As a re­sult of AGOA in 2000 and en­su­ing in­vest­ment by Tai­wanese ap­parel com­pa­nies, Le­sotho’s ap­parel in­dus­try grew sub­stan­tially and ex­ports to the US jumped three­fold, from US$140 mil­lion in 2000 to US$456 mil­lion in 2004.

The num­ber of ap­parel firms in­creased dra­mat­i­cally in the same pe­riod, from 21 firms em­ploy­ing 9,847 work­ers in 1999 to 49 firms em­ploy­ing 53,087 work­ers. How­ever, as a re­sult of the ex­pi­ra­tion of the MFA in 2004 the eco­nomic cri­sis of 2008, and the slow eco­nomic re­cov­ery that fol­lowed, the num­ber of em­ploy­ees and firms had dropped to fewer than 39,000 work­ers and 39 firms by 2015.(2) The un­cer­tainty sur­round­ing the fu­ture of AGOA af­ter 2025 could also pose new chal­lenges for Le­sotho’s ap­parel in­dus­try.

To grow and sus­tain Le­sotho’s ap­parel in­dus­try, the coun­try has sought to di­ver­sify its ex­port mar­kets in the past 20 years. Le­sotho’s eco­nomic di­ver­si­fi­ca­tion strat­egy is also in­tended to buf­fer against any losses aris­ing from the ap­parel in­dus­try. It in­cludes greater par­tic­i­pa­tion in South African value chains that are labour in­ten­sive in the sec­tors of agro-pro­cess­ing, light assem­bly, man­u­fac­tur­ing, and busi­ness process out­sourc­ing.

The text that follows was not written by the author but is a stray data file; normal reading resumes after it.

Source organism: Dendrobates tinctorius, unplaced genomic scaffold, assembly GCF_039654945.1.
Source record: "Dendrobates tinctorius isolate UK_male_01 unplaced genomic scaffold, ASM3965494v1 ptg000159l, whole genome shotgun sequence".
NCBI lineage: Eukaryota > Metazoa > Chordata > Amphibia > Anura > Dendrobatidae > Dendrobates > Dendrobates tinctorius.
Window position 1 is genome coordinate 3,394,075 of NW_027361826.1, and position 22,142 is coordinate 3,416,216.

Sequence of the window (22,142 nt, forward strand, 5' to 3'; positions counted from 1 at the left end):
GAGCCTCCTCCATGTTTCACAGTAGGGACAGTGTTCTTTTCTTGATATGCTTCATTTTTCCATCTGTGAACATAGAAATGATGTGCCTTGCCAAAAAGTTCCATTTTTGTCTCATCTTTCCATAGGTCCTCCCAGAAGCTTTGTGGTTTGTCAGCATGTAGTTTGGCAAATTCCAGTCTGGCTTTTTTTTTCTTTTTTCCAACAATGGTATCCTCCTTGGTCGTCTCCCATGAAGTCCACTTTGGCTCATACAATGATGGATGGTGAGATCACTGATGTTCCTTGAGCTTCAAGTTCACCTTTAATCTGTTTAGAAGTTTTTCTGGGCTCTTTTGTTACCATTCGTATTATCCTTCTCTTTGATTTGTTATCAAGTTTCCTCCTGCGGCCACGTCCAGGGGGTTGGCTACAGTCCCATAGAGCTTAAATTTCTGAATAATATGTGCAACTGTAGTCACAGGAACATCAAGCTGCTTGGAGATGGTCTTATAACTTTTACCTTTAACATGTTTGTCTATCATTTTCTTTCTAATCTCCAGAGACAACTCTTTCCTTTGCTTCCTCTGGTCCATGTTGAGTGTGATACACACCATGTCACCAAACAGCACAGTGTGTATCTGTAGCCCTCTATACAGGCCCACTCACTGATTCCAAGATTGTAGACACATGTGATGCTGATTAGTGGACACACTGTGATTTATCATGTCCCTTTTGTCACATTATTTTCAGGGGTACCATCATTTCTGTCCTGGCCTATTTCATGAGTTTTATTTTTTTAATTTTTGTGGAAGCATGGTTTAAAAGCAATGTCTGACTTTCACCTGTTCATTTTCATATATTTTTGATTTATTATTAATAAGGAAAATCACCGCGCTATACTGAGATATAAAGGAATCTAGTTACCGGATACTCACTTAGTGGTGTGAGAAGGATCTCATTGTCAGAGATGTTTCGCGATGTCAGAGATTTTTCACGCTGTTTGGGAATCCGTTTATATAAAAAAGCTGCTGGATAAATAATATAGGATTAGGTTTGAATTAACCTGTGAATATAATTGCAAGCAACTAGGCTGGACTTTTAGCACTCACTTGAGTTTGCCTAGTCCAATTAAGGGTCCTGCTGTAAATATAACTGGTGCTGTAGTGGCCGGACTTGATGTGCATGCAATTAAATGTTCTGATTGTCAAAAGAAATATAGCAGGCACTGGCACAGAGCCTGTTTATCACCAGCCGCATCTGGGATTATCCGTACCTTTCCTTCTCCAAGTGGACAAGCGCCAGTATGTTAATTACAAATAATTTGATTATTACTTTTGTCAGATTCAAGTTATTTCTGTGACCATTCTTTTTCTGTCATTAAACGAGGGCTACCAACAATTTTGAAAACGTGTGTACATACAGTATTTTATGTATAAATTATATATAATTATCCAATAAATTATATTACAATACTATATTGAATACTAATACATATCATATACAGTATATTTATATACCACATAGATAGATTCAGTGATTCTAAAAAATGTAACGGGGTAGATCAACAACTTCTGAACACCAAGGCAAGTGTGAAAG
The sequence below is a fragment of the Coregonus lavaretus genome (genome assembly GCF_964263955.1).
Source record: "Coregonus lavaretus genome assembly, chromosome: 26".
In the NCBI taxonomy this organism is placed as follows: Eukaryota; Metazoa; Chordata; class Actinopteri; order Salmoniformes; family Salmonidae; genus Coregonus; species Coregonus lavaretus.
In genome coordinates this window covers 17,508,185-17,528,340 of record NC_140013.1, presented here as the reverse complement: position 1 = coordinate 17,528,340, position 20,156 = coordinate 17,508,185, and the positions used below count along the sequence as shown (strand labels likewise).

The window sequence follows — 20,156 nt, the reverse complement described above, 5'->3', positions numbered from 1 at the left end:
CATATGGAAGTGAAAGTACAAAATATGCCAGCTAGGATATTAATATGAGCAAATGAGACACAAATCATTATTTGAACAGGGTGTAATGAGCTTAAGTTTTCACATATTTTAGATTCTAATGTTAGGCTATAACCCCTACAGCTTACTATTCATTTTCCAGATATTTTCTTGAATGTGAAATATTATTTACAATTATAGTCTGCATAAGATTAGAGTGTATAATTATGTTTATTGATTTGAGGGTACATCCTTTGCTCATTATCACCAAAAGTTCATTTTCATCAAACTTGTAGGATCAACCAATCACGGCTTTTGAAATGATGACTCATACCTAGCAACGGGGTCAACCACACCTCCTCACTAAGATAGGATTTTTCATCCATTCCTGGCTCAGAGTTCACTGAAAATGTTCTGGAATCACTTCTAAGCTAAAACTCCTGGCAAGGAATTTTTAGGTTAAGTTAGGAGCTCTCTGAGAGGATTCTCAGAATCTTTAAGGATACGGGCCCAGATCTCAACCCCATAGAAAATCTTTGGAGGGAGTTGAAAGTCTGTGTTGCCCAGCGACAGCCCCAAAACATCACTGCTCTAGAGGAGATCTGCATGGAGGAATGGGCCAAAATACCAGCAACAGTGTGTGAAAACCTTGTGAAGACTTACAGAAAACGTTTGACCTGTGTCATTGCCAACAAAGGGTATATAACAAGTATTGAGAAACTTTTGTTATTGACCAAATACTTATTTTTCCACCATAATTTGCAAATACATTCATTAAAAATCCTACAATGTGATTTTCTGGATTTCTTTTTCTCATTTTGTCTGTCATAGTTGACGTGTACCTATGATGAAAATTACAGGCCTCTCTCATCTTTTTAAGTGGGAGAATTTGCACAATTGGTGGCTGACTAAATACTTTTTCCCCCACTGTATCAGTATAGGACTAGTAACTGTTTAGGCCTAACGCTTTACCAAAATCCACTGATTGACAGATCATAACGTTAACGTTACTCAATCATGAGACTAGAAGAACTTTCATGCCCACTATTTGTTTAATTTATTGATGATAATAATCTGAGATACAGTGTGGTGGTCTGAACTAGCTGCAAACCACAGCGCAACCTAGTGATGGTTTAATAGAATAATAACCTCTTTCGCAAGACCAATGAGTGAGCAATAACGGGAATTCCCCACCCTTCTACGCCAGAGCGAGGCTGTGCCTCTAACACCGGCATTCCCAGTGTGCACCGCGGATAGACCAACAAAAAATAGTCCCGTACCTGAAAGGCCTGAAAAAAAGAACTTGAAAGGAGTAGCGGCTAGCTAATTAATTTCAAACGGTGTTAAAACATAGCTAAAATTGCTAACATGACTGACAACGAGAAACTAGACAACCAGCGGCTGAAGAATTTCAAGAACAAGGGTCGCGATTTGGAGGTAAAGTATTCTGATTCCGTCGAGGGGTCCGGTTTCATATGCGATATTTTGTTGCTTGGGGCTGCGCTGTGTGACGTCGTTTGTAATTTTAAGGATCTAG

This has re­sulted, for ex­am­ple, in the au­to­mo­bile sec­tor in­vest­ing in Le­sotho, fos­ter­ing the par­tic­i­pa­tion of lo­cal com­pa­nies in the value chain of brands like BMW, Nis­san, and Ford to pro­duce car seats,[3] as well as in di­ver­si­fi­ca­tion into con­sumer elec­tri­cal and elec­tronic ap­pli­ances pro­duced by com­pa­nies like Philips. The min­ing sec­tor has also con­trib­uted sig­nif­i­cantly to the de­cline of ap­parel ex­ports’ share in to­tal ex­ports.

This has trans­lated into a mas­sive ero­sion of the US mar­ket, from 76 per­cent in 1995 to Fig­ure 1 38 per­cent in 2015, largely due to Le­sotho’s in­creased fo­cus on re­gional trade in­te­gra­tion. The US is no longer Le­sotho’s only ma­jor ex­port­ing mar­ket, with Africa now ac­count­ing for 36 per­cent of to­tal goods ex­ports (Fig­ure 3). Fig­ure 2 il­lus­trates the evo­lu­tion of Le­sotho’s to­tal ex­ports as com­pared to ap­parel ex­ports over the past 20 years.

In­vest­ment Pro­duc­tive ac­tiv­i­ties in the ap­parel and tex­tile sec­tors can be both labour and cap­i­tal in­ten­sive, with ap­parel gen­er­ally be­ing very labour in­ten­sive, and tex­tiles usu­ally re­quir­ing im­por­tant phys­i­cal cap­i­tal.

In 2015, new fac­tory shells were opened, with con­struc­tion fi­nanced by gov­ern­ment and de­vel­op­ment part­ners to the value of US$28.4 mil­lion. The shells are to be oc­cu­pied by 10 new com­pa­nies, eight of which are man­aged by lo­cal Le­sotho na­tion­als (Ba­sotho), and they are ex­pected to cre­ate more than 5,000 di­rect jobs.

In ad­di­tion to the con­struc­tion of fac­tory shells, the gov­ern­ment, through its in­vest­ment pro­mo­tion agency, is us­ing in­cen­tives to at­tract in­vestors. An ex­am­ple is the lo­cal denim mill, which has in­vested over US$100 mil­lion, sig­nalling long-term com­mit­ment to the in­dus­try.